Our September 2022 jobs report reflects the job market being down from recored highs, however it is still way above pre-pandemic levels. The news has painted a grim picture of the labor market based on the latest JOLTS data, but we need to put things in perspective. There are a few troubling signs that we see from the latest TalentView data.
Openings Still Near Record Highs While Layoffs Remain Near Historic Lows
The Bureau of Labor Statistics JOLTS August data clearly shows an easing of a very hot job market. But we need to remind ourselves that we are coming off of historic highs. There is a lot to remain optimistic about especially in light of conflicting economic data.
Job Openings and Hires
Job openings dropped 10% to 10.1 million compared to July 2022. This is now down 15% from the peak earlier this summer. However, it is still 60% above pre-pandemic levels. We have not quite reached the point where employers are pulling jobs from the market en-masse. Job openings have remained nearly 2x the number of unemployed workers. Further, hires have remained flat but are still 25% above pre-pandemic levels.
If we pull back the lens on job openings to see the data back to 2015, we can clearly see how high job openings truly are even with recent declines.
Layoffs, Discharges, and Quits
Again, the news highlights certain isolated events of layoffs and they did tick up 5% in August, but again near historic lows. Earlier in the summer we focused on the large jump in quit rates. In recent months quits had declined, but now the quit rate is remaining constant at an elevated level. Again, we pull back the lens to see historic lows in layoffs.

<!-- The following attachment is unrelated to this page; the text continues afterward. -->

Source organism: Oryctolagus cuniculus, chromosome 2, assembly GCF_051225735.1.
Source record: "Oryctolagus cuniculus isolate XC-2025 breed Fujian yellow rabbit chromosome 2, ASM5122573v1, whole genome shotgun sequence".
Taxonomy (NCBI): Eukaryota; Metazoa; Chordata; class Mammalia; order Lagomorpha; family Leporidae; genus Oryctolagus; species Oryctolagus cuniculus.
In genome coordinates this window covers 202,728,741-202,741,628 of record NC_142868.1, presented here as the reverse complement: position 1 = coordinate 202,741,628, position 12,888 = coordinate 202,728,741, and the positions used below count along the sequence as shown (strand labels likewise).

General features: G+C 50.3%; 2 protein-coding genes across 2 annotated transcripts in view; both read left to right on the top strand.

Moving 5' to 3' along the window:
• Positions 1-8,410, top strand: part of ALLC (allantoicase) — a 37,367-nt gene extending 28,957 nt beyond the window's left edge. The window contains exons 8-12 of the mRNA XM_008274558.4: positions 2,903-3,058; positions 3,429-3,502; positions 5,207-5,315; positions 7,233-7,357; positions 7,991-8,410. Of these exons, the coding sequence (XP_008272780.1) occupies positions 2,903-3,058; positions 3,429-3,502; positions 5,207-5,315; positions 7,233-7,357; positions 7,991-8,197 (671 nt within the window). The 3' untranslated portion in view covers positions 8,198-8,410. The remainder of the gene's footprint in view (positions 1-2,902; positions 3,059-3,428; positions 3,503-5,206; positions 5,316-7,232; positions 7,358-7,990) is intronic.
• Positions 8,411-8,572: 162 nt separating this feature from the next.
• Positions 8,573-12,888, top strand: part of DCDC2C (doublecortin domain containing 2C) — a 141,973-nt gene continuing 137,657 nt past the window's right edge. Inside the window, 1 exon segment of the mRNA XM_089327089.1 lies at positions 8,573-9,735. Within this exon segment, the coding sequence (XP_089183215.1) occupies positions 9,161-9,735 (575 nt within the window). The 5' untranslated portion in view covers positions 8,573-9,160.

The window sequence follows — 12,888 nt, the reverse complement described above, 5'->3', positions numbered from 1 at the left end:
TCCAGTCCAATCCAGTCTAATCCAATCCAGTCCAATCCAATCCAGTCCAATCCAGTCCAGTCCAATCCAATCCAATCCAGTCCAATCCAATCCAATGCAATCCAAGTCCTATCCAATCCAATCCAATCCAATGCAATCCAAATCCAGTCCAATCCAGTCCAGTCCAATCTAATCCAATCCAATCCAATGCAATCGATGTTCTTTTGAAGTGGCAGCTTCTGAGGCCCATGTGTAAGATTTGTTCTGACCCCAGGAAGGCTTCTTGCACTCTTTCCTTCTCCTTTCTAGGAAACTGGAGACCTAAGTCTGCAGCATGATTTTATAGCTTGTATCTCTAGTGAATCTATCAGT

Job Postings Signal a Retreat
I see job postings as a better predictor of market activity than job openings. And job postings signal a market in retreat. Further the quality of the job postings is suspect.
Posting Volume Declines Sequentially and Year-over-Year
July job postings declined 13.8% from June and 10.4% from last July. Since the beginning of 2022, job postings have declined seven of nine months from the previous year as shown below. The top “dollypop” shows the percentage decline from the prior year which truly shows the extent. In the spring we were looking at 9-18% year-over-year declines and now we are looking at two straight months of 25+% declines.
Open Postings Days Hits Four Months
Postings are not just a quantity problem – they are a quality problem. The number of open jobs postings has remained fairly steady at 3.5 million. This is down 25% from the peak, which was October last year.
However, the composition of these open jobs in days is now at over 120 days meaning that the average job posting takes over four months to fill. This is as high as we have seen it in over a year. Put another way – the quality of the job postings is suspect just like the quality of the over 10 million job openings reflected in the JOLTS report. If employers are unable to fill jobs, it is only a matter of time before they move on with alternative arrangements.
The Growing Divergence in Remote Work